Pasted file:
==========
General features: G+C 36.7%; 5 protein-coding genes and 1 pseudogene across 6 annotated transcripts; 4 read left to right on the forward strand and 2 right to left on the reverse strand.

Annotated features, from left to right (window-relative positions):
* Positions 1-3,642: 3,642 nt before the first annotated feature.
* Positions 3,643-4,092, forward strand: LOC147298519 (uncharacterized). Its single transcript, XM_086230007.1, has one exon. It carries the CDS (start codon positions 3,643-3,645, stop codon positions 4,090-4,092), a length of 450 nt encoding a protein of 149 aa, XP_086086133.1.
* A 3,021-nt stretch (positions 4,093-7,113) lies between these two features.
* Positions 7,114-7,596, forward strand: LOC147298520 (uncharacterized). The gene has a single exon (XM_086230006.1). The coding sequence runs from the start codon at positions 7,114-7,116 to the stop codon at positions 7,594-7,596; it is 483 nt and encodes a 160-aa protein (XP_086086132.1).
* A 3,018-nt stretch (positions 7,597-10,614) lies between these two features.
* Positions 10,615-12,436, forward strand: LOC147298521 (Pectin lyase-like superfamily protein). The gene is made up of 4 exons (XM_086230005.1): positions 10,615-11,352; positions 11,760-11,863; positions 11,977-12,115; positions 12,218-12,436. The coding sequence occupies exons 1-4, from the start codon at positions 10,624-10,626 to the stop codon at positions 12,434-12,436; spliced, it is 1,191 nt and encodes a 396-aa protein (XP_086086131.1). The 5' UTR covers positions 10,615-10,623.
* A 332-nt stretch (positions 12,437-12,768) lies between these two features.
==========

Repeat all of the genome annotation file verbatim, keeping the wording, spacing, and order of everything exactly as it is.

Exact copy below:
General features: G+C 36.7%; 5 protein-coding genes and 1 pseudogene across 6 annotated transcripts; 4 read left to right on the forward strand and 2 right to left on the reverse strand.

Annotated features, from left to right (window-relative positions):
* Positions 1-3,642: 3,642 nt before the first annotated feature.
* Positions 3,643-4,092, forward strand: LOC147298519 (uncharacterized). Its single transcript, XM_086230007.1, has one exon. It carries the CDS (start codon positions 3,643-3,645, stop codon positions 4,090-4,092), a length of 450 nt encoding a protein of 149 aa, XP_086086133.1.
* A 3,021-nt stretch (positions 4,093-7,113) lies between these two features.
* Positions 7,114-7,596, forward strand: LOC147298520 (uncharacterized). The gene has a single exon (XM_086230006.1). The coding sequence runs from the start codon at positions 7,114-7,116 to the stop codon at positions 7,594-7,596; it is 483 nt and encodes a 160-aa protein (XP_086086132.1).
* A 3,018-nt stretch (positions 7,597-10,614) lies between these two features.
* Positions 10,615-12,436, forward strand: LOC147298521 (Pectin lyase-like superfamily protein). The gene is made up of 4 exons (XM_086230005.1): positions 10,615-11,352; positions 11,760-11,863; positions 11,977-12,115; positions 12,218-12,436. The coding sequence occupies exons 1-4, from the start codon at positions 10,624-10,626 to the stop codon at positions 12,434-12,436; spliced, it is 1,191 nt and encodes a 396-aa protein (XP_086086131.1). The 5' UTR covers positions 10,615-10,623.
* A 332-nt stretch (positions 12,437-12,768) lies between these two features.